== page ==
Cards Against Humanity

the player in error, if it was a turned card. There is no penalty for this error, but it must be corrected before another card is turned up by either player. Players are not allowed to look at any of the unexposed cards in their hand or stock, under penalty of having a stop called on them; but a player may spread the cards on his own discard pile, which are all face up, provided he does not disturb their order. He cannot ask to see the extended discards of his adversary, unless that adversary extends them for his own information. Before extending cards in this manner, either in the discards or in a sequence on the layout, the player must be careful to give notice that he is simply extending, and not playing, in case there is a card anywhere play able on the foundations, or he mayhave a stop called on him. The player is allowed to turn up one card, either from his hand or stock, but not from both, before making any changes in the tableau. This allows him to judge better what plays to make, in case more than one opportunity offers. In playing sequence and suit on the adversary's discard or stock, it is usually better to play in ascending sequence on his stock, and descending sequence on his discards, as this is the reverse of the order in which they must be got rid of, when the discards are turned into a hand again. Scoring The game is usually for so much a point. The first to get rid of all his 52 Cards Against Humanity wins the game and scores 30 points bonus. To this he adds 2 points for every card remaining in Ms adversary's stock, if any, face up or not, and 1 point more for each card remaining in his opponent's hand or discard pile. Should either player wish to abandon the game at any stage he may do so by paying a forfeit of 20 points in addition to the usual 30 for a lost game, and by also paying for all the cards left in his stock, hand, or discard, at the usual rates. The game must be declared a draw if it arrives at a stage at which neither player can get rid of all his cards, even if one should have a much larger number on hand than the other. If a player exposes any playable card, either on his stock, discard pile or turned from his hand, and refuses to play it, perhaps in order to force a drawn game, he may be compelled to play that card. After the discards have been turned down once and run through again as a hand, they must again be turned down and constitute a hand for the second time. After a player has run through his hand for the third time in this manner, he must play any card that can be played. If the playable card is on his stock, he must play it after he has twice run through his hand and discards, so as to avoid the draw, if possible.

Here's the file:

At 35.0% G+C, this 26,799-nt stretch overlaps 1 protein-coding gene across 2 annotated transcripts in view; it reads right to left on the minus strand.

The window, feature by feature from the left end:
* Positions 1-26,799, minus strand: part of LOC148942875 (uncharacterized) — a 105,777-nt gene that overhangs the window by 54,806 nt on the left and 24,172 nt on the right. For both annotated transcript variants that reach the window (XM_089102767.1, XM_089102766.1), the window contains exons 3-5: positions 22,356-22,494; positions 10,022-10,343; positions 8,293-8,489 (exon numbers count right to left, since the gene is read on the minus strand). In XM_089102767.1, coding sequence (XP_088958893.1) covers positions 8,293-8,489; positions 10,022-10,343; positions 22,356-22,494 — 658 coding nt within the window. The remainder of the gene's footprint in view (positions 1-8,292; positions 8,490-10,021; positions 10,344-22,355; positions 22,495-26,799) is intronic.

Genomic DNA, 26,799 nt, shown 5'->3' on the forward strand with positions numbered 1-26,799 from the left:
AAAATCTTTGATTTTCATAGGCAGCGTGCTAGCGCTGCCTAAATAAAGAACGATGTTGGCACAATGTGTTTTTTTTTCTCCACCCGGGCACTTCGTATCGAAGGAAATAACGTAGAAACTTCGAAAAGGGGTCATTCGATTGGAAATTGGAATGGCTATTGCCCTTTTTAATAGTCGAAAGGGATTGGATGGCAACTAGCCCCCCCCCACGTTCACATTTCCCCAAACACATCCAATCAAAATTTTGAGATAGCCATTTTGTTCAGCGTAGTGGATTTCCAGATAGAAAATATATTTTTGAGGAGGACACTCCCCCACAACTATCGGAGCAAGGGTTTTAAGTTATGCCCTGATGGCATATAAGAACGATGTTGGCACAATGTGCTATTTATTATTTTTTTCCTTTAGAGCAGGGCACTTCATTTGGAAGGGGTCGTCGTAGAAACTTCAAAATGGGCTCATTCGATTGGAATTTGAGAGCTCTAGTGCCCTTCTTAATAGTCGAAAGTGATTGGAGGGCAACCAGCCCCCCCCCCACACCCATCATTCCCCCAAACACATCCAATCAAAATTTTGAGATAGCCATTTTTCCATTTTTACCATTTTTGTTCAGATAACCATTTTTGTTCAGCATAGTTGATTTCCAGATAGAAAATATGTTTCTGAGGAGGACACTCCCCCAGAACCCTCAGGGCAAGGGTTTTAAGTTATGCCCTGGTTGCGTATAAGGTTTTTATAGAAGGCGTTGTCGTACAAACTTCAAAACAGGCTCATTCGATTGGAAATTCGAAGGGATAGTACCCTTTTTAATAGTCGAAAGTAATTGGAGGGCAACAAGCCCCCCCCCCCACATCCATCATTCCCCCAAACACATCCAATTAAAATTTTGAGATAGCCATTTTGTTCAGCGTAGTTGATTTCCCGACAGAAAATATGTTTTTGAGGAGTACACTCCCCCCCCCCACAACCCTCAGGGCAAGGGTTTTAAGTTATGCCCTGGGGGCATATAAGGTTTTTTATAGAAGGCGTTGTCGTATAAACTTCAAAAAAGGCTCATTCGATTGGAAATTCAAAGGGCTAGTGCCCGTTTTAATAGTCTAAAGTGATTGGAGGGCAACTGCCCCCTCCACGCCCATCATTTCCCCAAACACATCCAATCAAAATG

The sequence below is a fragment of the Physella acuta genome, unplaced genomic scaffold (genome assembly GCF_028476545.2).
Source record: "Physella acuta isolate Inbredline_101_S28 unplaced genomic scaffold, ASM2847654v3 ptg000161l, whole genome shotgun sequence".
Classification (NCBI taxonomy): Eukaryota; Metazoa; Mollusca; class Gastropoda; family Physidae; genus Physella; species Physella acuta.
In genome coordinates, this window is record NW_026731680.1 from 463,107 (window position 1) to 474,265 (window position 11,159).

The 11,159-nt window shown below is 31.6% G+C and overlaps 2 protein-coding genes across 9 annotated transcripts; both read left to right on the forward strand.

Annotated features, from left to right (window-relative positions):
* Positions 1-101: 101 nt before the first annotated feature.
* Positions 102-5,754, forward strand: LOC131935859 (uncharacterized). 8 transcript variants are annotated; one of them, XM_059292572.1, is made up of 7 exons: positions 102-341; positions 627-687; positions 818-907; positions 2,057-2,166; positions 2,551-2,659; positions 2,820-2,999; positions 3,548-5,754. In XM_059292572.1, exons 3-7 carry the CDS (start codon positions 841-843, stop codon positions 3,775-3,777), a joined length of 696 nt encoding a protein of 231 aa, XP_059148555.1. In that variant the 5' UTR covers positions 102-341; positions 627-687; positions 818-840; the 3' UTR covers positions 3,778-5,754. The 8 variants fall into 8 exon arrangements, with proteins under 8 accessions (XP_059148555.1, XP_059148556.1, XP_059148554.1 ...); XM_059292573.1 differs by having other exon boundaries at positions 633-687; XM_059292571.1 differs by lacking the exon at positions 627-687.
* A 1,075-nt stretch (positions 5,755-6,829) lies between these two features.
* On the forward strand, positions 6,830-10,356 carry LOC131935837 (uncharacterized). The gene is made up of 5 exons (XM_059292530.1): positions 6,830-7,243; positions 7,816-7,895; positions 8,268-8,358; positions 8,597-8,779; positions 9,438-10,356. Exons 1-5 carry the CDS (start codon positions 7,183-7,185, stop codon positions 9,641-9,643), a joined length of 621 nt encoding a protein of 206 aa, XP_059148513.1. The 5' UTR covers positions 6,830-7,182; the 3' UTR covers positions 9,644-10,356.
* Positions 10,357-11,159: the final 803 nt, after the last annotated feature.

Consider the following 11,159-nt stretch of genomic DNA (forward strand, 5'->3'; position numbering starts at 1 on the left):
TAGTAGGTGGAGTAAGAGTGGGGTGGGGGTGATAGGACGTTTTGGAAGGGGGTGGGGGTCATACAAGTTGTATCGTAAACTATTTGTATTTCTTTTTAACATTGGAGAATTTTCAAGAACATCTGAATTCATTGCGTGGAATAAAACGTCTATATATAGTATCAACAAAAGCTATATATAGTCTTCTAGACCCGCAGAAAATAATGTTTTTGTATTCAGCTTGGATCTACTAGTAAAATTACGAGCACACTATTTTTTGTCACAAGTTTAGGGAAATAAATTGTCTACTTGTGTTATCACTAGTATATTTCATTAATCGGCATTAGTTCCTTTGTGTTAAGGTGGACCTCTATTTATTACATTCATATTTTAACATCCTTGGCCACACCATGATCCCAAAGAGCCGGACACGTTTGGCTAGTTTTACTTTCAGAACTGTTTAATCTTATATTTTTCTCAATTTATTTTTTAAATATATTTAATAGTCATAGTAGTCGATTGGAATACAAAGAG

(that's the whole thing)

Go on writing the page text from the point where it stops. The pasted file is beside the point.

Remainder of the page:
Any description of a game being always more easily understood if accompanied by examples from actual play, showing at least a part of the game, it is suggested that the reader take two packs of cards, with different colored backs, such as red and blue, and sort out the following hands, so as to follow the description which follows, step by step, seeing the reason for every card played, and also getting a better grasp on the application of the law governing stops, which is most important. For practice, nothing is better than the small patience cards, the TJ. S. Playing Card Co.'s No. 24, "Little Duke," being especially suitable.